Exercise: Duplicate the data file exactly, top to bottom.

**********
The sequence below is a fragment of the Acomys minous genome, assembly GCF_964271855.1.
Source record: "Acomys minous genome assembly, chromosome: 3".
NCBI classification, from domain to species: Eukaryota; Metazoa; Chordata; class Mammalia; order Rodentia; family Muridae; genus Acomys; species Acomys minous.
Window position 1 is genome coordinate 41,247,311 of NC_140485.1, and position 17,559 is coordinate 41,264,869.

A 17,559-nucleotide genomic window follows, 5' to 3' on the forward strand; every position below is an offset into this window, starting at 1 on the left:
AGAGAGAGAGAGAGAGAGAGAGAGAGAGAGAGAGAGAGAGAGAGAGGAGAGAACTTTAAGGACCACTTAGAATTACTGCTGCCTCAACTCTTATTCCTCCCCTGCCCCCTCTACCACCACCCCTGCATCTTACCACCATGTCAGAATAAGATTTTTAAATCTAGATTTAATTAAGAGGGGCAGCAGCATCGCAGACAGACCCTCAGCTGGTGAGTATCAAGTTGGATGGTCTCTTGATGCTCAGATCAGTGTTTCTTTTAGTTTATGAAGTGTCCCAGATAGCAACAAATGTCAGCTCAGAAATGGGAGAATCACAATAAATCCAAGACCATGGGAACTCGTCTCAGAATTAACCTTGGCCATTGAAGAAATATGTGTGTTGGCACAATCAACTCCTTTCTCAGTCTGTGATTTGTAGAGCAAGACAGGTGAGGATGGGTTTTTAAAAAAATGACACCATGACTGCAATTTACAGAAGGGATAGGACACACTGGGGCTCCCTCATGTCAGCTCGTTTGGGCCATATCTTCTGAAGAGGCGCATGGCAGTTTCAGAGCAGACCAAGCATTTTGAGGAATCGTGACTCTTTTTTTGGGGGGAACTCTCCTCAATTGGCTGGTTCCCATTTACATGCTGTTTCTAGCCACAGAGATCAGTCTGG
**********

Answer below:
The sequence below is a fragment of the Acomys minous genome, assembly GCF_964271855.1.
Source record: "Acomys minous genome assembly, chromosome: 3".
NCBI classification, from domain to species: Eukaryota; Metazoa; Chordata; class Mammalia; order Rodentia; family Muridae; genus Acomys; species Acomys minous.
Window position 1 is genome coordinate 41,247,311 of NC_140485.1, and position 17,559 is coordinate 41,264,869.

A 17,559-nucleotide genomic window follows, 5' to 3' on the forward strand; every position below is an offset into this window, starting at 1 on the left:
AGAGAGAGAGAGAGAGAGAGAGAGAGAGAGAGAGAGAGAGAGAGAGGAGAGAACTTTAAGGACCACTTAGAATTACTGCTGCCTCAACTCTTATTCCTCCCCTGCCCCCTCTACCACCACCCCTGCATCTTACCACCATGTCAGAATAAGATTTTTAAATCTAGATTTAATTAAGAGGGGCAGCAGCATCGCAGACAGACCCTCAGCTGGTGAGTATCAAGTTGGATGGTCTCTTGATGCTCAGATCAGTGTTTCTTTTAGTTTATGAAGTGTCCCAGATAGCAACAAATGTCAGCTCAGAAATGGGAGAATCACAATAAATCCAAGACCATGGGAACTCGTCTCAGAATTAACCTTGGCCATTGAAGAAATATGTGTGTTGGCACAATCAACTCCTTTCTCAGTCTGTGATTTGTAGAGCAAGACAGGTGAGGATGGGTTTTTAAAAAAATGACACCATGACTGCAATTTACAGAAGGGATAGGACACACTGGGGCTCCCTCATGTCAGCTCGTTTGGGCCATATCTTCTGAAGAGGCGCATGGCAGTTTCAGAGCAGACCAAGCATTTTGAGGAATCGTGACTCTTTTTTTGGGGGGAACTCTCCTCAATTGGCTGGTTCCCATTTACATGCTGTTTCTAGCCACAGAGATCAGTCTGG